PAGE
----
Recently I posted a challenge in response to a question about lack of student engagement. It was to solve an unGoogleable question. Google (and other search engines) are used every day by academics and students alike to find content, and more often than not, to answer questions.

It's no surprise then that many think that everything can be Googled. But they would be wrong. There are many questions that cannot be answered by simply going online and Googling.

I blogged this in that previous post:

One of the remedies for lack of engagement is to present students with a wicked problem to solve, or an irresistible question to answer. Some teachers have said to me that everything is searchable on Google, and that it doesn't take students long to crack such challenges or questions.
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There is no doubt. Robots are going to feature significantly in our future. They are already overtly embedded in manufacturing and retailing (e.g. see Amazon), and also feature in other sectors of society in more discrete forms.

At the supermarket checkout, you now have a choice. Either you elect to have your goods checked out by a human or you go to a robot checkout. The queues for the human checkout can be longer, but the conversation is usually better.
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Want to know about the future of libraries? Rosie Jones is probably one of the best placed people to tell you exactly how they will evolve over the next few years. Based at the British Open University, Rosie is Director of Library Services, a central component to the success of the distance education institution.

I caught up with her after her keynote speech during the EDEN summer conference in Jonkoping, Sweden and interviewed her on camera.
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My interview with Manjula Srinivas (Co-co-ordinator of KC BMM in Mubai, India), was fascinating for a number of reasons, not least because she gave me a keen insight into how education is conducted in India.

Sitting down with her after her keynote at the summer EDEN conference in Jonkoping, Sweden, we discussed a number of issues around diversity and inclusion, the use of technology in education, games based learning, peer learning and emerging learner-led pedagogies.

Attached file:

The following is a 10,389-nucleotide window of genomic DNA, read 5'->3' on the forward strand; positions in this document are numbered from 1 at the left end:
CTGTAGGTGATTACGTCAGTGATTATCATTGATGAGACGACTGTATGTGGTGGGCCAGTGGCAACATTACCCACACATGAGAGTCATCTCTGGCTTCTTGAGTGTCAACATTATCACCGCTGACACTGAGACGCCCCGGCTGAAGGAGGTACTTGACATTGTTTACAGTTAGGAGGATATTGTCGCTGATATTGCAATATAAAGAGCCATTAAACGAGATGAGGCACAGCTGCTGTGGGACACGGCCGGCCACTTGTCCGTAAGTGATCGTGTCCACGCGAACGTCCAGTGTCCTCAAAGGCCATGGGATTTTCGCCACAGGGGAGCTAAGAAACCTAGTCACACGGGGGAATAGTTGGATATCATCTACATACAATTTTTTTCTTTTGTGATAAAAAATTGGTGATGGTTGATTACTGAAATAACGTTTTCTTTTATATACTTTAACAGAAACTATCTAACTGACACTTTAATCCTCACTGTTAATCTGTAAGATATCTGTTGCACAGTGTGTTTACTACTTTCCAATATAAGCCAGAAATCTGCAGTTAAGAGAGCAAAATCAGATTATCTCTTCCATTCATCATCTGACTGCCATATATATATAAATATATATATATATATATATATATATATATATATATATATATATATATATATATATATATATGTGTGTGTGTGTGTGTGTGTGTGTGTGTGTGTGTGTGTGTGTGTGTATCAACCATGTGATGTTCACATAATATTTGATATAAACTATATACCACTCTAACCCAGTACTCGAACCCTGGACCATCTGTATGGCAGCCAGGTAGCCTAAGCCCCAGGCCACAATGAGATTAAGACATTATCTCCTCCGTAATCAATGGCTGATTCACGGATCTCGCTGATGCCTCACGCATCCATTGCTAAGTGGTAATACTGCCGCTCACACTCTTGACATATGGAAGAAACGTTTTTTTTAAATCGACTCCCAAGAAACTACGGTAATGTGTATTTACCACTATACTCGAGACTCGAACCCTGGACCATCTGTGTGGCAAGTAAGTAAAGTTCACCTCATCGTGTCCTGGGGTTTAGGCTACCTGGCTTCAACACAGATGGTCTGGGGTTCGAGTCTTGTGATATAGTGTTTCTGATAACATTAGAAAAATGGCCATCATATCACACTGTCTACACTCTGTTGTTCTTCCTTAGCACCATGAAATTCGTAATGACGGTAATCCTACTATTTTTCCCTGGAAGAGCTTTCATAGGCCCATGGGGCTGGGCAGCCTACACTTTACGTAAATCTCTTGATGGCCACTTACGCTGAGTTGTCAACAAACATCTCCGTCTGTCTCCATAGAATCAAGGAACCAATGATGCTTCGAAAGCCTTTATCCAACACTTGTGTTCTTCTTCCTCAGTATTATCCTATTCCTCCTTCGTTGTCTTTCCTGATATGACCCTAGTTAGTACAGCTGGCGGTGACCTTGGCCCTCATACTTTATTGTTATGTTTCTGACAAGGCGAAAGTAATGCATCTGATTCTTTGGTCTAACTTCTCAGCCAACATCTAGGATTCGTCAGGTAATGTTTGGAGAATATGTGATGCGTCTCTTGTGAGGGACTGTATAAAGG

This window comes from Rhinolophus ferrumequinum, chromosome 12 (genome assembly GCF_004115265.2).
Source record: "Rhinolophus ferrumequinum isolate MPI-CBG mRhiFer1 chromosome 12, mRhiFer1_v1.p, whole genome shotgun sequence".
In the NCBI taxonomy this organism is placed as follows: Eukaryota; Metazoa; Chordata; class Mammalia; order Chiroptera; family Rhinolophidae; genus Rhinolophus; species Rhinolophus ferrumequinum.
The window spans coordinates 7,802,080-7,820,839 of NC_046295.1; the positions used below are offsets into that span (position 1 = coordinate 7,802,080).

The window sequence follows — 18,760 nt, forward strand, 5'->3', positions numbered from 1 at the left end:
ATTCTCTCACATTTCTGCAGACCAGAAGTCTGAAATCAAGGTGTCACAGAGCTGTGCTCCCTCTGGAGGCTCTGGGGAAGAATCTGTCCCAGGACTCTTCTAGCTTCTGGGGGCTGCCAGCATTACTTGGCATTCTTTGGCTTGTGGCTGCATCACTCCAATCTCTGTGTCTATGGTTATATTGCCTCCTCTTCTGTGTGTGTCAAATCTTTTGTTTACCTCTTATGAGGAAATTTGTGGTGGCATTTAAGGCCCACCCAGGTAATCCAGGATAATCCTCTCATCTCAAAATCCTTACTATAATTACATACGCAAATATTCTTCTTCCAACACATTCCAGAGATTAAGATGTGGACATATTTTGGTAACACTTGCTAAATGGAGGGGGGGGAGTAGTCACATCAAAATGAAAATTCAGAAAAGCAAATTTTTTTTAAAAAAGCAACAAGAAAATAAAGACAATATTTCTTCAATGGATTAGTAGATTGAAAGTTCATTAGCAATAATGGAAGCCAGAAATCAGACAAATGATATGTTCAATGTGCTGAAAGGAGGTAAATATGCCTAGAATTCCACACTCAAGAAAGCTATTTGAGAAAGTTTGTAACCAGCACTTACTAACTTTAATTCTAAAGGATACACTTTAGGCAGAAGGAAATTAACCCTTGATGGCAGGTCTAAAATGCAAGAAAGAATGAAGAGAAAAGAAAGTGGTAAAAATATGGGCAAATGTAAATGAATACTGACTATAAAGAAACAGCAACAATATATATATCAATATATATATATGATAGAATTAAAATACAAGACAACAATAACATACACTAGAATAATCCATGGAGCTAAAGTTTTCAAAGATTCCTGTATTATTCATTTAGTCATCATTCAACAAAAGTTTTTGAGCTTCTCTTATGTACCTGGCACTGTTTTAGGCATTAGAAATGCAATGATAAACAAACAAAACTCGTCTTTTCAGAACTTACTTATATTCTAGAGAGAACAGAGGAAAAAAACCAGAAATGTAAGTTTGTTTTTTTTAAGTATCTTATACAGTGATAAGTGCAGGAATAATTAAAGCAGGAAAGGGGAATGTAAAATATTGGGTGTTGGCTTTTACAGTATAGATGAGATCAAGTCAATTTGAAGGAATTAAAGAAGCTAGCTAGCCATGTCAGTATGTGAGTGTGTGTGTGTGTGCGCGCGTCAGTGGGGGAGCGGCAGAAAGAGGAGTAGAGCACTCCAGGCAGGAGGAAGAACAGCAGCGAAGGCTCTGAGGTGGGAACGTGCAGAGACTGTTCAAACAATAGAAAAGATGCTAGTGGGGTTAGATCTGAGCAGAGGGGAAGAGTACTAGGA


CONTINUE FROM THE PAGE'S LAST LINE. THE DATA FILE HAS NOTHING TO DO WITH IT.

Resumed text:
I was intrigued to read a blog post by Tim Holt that was written in response to my own recent post on teachers and technology. In his post, Tim (I will refer to him by his first name throughout to give him the respect he deserves) concludes, rather bleakly that he is 'putting his money on the march of technology', implying that teachers will one day have to make way for artificial intelligence.
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I have studied change management in large organisations for over 25 years. Indeed, the very first peer reviewed journal article I published, was entitled 'Managing technological change in nurse education'. It appeared in a British Computer Society journal in 1992.

Recently, I was discussing change with teams of academic staff at a large university in the Southern Hemisphere, and as a result of the conversations I developed the model of change which is illustrated here.
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Polar adventurer Antony Jinman may have been on several epic trips to both the North and South Poles but he has yet to see a penguin - and that's a fact he's determined to change when he journeys to the South Pole again later this year.
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